Utah State’s days in the Western Athletic Conference may soon be coming to an end.
The Salt Lake Tribune has learned that USU has emerged as a serious candidate to join the Mountain West Conference, which has formed a partnership with Conference USA that is scheduled to take effect this summer.
As of July 1, 2013
As of July 1, 2013
Utah State has been in on-and-off talks with the MWC for almost two years, but new developments indicate that the Aggies have taken a significant step forward in the process.
"What we do know is that there is heavy interest on both sides," a source with knowledge of the situation told The Tribune on Wednesday.
Mountain West commissioner Craig Thompson and C-USA commissioner Britton Bankowski visited Utah State’s campus last month as part of a fact-finding tour that also included San Jose State. It’s the strongest indication yet that the two schools are serious, and perhaps leading candidates, to join the MWC — which was once home to both Utah and BYU.
Utah State officials declined comment, and Mountain West officials did not immediately respond to messages. But it is expected that a decision on USU and SJSU’s membership will likely to come in the next 30 to 90 days. Most conference bylaws have a July 1 deadline for schools moving to another league.
During that time frame, the Mountain West and Conference USA also are expected to finalize their partnership.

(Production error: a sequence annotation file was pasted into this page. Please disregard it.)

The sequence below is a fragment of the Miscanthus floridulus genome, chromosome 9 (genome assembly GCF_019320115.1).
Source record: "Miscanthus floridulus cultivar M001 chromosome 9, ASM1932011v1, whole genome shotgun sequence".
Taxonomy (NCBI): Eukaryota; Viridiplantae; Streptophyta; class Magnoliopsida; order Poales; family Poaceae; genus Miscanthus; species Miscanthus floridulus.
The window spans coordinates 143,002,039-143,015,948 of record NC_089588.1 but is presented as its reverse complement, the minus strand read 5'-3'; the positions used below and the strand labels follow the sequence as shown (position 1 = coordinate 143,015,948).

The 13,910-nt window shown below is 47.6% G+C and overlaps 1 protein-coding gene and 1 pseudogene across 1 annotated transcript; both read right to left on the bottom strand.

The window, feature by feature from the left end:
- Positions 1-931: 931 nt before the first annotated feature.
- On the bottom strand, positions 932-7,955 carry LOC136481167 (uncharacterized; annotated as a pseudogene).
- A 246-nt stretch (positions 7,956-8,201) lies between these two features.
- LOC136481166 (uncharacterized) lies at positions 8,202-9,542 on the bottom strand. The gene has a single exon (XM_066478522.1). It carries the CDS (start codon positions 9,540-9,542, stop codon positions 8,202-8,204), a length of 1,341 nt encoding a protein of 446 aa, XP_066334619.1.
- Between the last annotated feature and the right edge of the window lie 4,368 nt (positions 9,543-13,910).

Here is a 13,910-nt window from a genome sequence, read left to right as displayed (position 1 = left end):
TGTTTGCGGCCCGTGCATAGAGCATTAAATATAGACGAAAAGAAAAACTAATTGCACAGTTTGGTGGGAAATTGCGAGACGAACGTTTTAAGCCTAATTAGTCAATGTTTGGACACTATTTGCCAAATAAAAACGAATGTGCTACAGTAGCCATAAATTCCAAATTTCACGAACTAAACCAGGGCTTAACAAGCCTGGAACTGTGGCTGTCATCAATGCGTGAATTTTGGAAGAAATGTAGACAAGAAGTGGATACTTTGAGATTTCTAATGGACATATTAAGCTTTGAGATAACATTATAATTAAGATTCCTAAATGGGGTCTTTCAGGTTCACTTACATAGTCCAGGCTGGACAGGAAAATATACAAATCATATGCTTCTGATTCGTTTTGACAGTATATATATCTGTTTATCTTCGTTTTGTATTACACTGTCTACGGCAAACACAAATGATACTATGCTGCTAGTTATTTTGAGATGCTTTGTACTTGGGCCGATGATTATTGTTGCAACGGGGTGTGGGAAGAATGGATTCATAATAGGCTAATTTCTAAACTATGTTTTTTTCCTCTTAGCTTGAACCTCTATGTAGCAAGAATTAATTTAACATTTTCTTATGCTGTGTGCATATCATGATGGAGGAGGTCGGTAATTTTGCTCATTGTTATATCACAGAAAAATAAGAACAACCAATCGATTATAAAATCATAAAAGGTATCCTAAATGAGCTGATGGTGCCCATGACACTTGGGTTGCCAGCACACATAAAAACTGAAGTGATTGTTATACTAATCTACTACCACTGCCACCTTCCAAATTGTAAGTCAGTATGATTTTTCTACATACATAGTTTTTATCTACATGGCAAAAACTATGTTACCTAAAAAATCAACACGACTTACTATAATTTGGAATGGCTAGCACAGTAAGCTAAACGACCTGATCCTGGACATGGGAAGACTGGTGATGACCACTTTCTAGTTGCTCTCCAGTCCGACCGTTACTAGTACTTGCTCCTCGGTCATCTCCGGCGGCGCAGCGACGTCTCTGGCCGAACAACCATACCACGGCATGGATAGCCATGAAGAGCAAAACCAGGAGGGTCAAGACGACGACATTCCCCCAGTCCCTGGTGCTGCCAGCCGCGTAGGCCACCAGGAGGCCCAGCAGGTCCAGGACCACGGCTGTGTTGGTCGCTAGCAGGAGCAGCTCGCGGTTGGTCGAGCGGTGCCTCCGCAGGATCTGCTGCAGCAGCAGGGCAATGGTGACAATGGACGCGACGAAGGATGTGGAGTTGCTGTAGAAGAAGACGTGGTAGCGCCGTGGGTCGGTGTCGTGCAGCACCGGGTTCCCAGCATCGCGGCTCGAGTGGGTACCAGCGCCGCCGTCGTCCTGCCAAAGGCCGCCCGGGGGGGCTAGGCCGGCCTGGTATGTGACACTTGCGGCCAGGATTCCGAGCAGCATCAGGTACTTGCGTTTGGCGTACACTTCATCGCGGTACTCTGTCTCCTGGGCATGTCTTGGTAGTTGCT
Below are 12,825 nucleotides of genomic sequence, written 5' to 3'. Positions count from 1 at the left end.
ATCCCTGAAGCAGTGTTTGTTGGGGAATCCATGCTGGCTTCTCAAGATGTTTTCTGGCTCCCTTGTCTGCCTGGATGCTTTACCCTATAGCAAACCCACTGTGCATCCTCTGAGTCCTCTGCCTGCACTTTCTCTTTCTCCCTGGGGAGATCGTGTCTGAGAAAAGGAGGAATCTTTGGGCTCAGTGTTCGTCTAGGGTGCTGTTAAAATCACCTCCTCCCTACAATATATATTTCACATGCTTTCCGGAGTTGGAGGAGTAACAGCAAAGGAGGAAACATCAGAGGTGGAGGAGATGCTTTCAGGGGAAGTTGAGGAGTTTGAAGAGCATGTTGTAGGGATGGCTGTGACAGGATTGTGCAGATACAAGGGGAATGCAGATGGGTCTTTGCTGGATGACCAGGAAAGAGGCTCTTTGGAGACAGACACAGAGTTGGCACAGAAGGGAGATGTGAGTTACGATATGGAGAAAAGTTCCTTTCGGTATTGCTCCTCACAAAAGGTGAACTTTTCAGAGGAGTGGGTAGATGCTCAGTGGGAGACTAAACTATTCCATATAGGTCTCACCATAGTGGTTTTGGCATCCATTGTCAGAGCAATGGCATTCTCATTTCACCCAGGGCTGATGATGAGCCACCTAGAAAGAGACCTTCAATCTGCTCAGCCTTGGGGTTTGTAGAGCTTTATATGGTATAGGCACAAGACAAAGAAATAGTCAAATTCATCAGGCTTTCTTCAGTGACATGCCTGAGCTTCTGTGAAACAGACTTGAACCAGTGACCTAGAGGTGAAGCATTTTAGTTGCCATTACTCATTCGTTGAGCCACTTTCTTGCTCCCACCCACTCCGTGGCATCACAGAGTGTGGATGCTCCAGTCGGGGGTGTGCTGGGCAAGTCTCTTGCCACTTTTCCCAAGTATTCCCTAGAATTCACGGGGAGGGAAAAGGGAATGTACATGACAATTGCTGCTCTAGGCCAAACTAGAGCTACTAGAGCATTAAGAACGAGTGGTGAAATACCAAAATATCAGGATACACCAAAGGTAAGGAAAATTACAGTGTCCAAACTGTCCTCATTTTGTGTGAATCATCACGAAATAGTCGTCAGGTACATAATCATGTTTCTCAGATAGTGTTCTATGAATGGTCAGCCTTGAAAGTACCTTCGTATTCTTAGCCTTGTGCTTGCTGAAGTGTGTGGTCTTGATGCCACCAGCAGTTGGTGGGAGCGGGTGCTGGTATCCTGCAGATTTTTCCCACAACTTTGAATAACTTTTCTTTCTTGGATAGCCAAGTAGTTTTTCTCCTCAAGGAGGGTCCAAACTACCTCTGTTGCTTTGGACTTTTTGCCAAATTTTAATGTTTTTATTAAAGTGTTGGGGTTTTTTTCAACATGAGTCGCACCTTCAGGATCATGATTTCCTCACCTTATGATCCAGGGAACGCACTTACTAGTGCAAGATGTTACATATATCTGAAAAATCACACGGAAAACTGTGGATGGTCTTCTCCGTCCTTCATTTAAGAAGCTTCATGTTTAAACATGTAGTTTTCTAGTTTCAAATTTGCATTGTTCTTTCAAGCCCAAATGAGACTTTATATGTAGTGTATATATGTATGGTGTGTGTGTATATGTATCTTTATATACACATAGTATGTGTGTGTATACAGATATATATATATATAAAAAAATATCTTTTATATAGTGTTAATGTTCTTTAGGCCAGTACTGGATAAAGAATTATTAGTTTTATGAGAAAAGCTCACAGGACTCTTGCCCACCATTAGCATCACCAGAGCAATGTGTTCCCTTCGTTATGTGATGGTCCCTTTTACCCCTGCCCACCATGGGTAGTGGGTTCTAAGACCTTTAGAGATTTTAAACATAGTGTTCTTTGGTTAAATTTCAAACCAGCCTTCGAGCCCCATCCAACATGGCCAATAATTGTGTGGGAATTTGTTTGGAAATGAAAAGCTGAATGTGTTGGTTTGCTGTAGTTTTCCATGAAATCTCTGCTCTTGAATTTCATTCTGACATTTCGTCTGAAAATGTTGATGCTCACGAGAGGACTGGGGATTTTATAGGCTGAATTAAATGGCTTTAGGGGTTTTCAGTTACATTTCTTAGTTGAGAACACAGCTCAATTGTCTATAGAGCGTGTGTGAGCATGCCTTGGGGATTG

The two leagues initially announced a full merger, which would allow for them to seek a new, more lucrative television contract. However, reports surfaced recently that the NCAA told the two leagues that a merged conference would result in just one automatic berth to postseason events, meaning that only one team would be guaranteed a berth in the NCAA basketball tournaments annually.
If a merger doesn’t take place and the two conferences instead form an alliance — which would presumably include a football championship game — the Mountain West will have nine members and C-USA eight for the 2013-14 season.
However, Air Force may yet leap to the Big East Conference, which would leave the Mountain West with just seven full-time members, since Hawaii is joining for football only (the Warriors will compete in the Big West in all other sports). That strongly suggests the MWC will add one school and perhaps two, since the NCAA requires conferences have at least eight full-time members.
For Utah State’s part, the Aggies are a more attractive candidate now than even a year ago, thanks to significant upgrades to their athletic facilities, including a new strength and conditioning center, courtesy of a $4.5 million gift from an anonymous donor.
The basketball program is planning to build a practice facility, and its plans to incorporate new scoreboards in the Spectrum are under way. The Jim and Carol Laub complex, which includes the football offices and locker rooms, opened in 2008.
Perhaps most crucially, Utah State has improved on the football field. Last season, the Aggies played in a bowl game for the first time since 1997. This coming season, Utah State is widely expected to be picked to contend for the WAC title, along with Louisiana Tech.
The Aggies have long had one of the better midmajor men’s basketball programs in the country. The Aggies’ potential inclusion in the Mountain West could help ease the loss of San Diego State, which has become a Top 25 men’s basketball power. Later this year, the Aztecs will join the Big East in football and the Big West in all other sports.
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